Necedah, Wisconsin - October 12, 2008 — In Wisconsin, the term, “snowbirds” has taken on new meaning.
For the eighth year, retired Wisconsinites traveling to Florida as temperatures drop are being joined by a group of real birds — whooping cranes, to be exact.
The latest group of whooping cranes will leave a state wildlife refuge this week as they follow an ultralight to Florida to learn the migration route.
If weather allows, the 14 young cranes, which have been practicing shorter training flights at the Necedah National Wildlife Refuge, will depart on Friday. The flight to two wildlife refuges on Florida’s Gulf Coast will take the flock through Illinois, Kentucky, Tennessee, Alabama and Georgia, with the birds arriving at their wintering destination in two to three months, weather permitting.
The Operation Migration flight is part of the Whooping Crane Eastern Partnership project that’s working to reintroduce a migratory flock of whooping cranes to the eastern United States. The partnership consists of nine government and private sector organizations.
Click here to track the birds’ progress.
There are 68 wild whooping cranes in the Eastern Migratory Population, after the second oldest whooping crane was found dead on the Necedah refuge earlier this month. Officials believe predators killed it.
In addition to the 14 chicks that will migrate behind ultralights, biologists from the International Crane Foundation and the U.S. Fish and Wildlife Service will also release six additional chicks into the company of older birds at Necedah, in the hopes that the chicks will learn the migration route from adult whoopers or sandhill cranes. This technique, called direct autumn release, has been successful with sandhill cranes.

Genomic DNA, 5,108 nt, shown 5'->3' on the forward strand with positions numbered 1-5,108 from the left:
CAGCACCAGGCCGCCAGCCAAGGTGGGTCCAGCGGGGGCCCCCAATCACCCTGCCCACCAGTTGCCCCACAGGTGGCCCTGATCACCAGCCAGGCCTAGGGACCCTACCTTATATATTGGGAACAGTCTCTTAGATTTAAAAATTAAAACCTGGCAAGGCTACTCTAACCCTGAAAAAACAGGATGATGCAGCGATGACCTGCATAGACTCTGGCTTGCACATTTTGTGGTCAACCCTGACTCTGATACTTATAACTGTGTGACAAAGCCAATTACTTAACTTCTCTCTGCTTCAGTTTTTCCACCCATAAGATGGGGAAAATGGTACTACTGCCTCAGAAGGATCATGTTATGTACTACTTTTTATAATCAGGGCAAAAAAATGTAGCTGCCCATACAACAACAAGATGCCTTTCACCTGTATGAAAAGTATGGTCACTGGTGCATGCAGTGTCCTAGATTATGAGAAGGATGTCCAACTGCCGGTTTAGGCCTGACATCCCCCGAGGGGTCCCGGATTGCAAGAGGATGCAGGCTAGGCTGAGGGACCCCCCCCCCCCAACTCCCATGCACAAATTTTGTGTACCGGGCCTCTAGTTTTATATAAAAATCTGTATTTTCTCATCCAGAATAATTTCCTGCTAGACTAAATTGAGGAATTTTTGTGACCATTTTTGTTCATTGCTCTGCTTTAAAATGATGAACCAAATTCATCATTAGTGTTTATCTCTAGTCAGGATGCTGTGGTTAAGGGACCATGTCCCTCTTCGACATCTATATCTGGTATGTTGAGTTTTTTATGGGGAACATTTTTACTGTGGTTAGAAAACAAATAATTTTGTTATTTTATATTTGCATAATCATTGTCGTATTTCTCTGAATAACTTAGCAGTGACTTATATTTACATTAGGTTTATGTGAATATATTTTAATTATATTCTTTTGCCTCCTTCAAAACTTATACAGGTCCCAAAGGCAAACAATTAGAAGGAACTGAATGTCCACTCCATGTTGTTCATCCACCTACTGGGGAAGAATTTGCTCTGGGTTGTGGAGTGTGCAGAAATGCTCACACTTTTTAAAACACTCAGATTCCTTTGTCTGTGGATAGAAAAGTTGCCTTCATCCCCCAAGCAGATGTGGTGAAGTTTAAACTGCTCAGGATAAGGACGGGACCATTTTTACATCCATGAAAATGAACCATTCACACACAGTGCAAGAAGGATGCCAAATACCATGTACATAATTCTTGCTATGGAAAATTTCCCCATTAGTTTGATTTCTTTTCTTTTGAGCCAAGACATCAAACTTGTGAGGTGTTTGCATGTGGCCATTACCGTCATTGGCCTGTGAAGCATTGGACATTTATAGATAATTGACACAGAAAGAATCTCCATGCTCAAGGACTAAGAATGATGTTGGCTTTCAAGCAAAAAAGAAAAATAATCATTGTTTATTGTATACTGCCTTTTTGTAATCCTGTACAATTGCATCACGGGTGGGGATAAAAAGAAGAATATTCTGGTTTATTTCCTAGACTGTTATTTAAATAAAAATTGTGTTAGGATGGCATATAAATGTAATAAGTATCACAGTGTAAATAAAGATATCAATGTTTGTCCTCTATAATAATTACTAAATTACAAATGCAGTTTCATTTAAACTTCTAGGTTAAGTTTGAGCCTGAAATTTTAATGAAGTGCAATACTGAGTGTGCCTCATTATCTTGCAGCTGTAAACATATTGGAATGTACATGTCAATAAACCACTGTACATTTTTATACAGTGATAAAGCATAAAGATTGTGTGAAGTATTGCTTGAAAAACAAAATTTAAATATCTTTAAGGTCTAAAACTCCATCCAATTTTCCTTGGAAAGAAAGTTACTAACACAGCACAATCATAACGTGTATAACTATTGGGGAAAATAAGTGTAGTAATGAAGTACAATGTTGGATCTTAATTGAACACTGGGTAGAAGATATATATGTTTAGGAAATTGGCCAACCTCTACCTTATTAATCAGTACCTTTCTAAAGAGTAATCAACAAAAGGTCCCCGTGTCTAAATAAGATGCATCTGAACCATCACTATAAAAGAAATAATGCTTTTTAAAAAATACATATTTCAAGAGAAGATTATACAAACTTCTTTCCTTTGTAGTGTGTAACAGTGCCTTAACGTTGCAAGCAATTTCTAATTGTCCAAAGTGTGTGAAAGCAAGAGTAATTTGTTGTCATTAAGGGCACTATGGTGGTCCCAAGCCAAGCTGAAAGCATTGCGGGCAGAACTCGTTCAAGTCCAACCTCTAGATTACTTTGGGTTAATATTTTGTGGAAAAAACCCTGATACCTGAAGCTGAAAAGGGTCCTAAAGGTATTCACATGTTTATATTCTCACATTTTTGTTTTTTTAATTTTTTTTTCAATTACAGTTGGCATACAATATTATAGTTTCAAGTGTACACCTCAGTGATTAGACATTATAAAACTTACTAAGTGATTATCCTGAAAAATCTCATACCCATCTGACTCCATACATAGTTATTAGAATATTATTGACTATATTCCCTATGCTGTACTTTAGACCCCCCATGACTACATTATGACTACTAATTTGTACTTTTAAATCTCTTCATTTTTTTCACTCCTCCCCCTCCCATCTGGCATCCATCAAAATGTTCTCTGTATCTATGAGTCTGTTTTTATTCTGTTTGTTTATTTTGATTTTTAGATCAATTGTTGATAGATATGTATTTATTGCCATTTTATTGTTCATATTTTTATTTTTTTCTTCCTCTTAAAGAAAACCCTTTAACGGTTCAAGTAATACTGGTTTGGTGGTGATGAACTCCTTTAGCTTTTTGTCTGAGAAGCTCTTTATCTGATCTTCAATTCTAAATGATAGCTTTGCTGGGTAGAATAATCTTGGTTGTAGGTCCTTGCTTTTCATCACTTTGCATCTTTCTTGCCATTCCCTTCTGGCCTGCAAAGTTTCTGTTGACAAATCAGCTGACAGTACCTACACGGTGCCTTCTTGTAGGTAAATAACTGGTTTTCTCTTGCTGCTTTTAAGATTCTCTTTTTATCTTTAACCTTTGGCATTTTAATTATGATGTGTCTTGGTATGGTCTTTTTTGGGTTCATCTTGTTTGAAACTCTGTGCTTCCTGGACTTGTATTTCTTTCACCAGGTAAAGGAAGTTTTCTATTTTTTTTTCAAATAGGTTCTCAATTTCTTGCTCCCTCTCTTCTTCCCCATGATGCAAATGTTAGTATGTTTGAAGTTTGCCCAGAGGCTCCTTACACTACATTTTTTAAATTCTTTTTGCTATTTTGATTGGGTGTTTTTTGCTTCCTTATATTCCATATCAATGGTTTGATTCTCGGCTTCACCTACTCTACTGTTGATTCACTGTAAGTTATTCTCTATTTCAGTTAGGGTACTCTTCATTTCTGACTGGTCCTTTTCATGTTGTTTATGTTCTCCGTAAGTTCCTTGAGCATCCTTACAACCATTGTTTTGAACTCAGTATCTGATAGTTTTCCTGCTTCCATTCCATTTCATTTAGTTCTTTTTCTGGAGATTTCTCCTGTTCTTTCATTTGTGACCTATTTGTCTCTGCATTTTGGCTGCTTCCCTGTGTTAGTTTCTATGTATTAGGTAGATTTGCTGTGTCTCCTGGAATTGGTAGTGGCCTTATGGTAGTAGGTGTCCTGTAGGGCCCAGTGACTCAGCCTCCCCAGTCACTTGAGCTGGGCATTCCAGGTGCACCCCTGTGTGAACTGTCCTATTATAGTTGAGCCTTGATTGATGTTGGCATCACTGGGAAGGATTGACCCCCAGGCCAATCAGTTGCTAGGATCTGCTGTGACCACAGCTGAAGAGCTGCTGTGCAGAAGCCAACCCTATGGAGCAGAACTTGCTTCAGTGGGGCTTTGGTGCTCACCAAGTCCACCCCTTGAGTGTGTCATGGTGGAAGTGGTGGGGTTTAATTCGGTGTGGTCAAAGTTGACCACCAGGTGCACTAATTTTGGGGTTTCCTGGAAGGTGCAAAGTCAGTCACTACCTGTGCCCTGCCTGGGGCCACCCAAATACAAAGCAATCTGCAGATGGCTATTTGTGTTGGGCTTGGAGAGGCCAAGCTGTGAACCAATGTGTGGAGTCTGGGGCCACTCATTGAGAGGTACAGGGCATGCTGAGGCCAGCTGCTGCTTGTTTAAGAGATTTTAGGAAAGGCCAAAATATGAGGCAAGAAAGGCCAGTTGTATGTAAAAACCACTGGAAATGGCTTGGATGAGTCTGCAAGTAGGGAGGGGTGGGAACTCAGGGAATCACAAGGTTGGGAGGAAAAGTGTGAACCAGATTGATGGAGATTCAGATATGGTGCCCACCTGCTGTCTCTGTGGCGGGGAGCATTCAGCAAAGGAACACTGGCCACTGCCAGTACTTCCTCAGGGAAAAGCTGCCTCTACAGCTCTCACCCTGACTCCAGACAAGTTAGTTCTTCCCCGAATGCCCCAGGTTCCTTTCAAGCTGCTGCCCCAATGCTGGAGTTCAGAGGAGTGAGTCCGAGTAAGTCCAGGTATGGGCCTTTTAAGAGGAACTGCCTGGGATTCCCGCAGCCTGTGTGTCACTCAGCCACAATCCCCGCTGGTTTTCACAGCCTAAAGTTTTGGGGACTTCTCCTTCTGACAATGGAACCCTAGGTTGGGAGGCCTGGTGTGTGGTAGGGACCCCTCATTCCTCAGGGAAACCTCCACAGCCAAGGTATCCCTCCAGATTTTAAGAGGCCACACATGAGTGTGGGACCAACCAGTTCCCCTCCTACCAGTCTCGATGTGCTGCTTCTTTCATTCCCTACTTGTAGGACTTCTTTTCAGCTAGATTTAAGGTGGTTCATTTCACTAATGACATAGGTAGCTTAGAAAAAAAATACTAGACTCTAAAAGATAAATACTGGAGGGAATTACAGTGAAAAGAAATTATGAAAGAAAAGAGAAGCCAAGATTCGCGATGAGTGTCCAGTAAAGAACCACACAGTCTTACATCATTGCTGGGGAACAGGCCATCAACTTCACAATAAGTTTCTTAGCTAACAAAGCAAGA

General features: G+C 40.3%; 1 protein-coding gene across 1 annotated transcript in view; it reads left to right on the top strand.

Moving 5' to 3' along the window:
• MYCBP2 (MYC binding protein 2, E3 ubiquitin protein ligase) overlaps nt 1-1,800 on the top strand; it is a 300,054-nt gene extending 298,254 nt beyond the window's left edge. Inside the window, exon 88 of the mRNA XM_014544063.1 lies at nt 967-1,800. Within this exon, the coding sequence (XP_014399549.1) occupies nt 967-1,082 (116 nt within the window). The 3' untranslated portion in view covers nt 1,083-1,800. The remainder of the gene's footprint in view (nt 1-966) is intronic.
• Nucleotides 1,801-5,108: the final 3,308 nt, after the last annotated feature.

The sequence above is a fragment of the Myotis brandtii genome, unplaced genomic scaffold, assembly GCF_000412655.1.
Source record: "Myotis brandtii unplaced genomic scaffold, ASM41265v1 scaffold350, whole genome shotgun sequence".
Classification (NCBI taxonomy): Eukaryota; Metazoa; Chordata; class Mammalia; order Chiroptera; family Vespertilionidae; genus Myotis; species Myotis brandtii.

The whooping crane chicks that take part in the reintroduction project are hatched at the U.S. Geological Survey's Patuxent Wildlife Research Center in Laurel, Maryland, where they are raised in isolation from humans. To ensure the cranes remain wild, project biologists and pilots adhere to a no-talking rule, and use recorded adult crane calls to communicate with the young birds. Researchers also wear costumes designed to mask the human form.
Project recovery plans outline ultralight-led migrations and chick releases through at least 2010, or until the goal of a self-sustaining migratory population of 100-120 individuals and 25-30 breeding pairs is achieved.
Whooping cranes follow an ultralight during a training flight. Photo: Operation Migration
Three milestones of the whooping crane reintroduction efforts are captured in this photo: First wild family (center), two ‘Direct Release’ chicks (brown-headed birds on left), and all 5 white birds are older, ultralight-led, released birds successfully adapted to wild migrations.
Photo by Richard Urbanek, USFWS.
Fast facts about whoopers
- Whooping cranes are a 65 million-year-old species and evolved shortly after the last dinosaur disappeared.
- They are named for their loud and penetrating unison calls, and they live and breed in wetlands where they feed on crabs, clams, frogs and aquatic plants.
- They stand 5-feet tall, with white bodies, black wing tips and red crowns on their heads.
- Their population dwindled to only 15 birds back in 1942. The decline of the whooper was a largely a result of hunting and loss of habitat due to agriculture in the early 1900s.
- Only one population of whoopers exists in the wild, and migrates from nesting grounds in Wood Buffalo Park, Canada to wintering grounds at Aransas National Wildlife Refuge in Texas. The Wood Buffalo breeding grounds in Canada's northwestern territories were discovered in 1959. Eggs collected from the Wood Buffalo flock established a captive flock.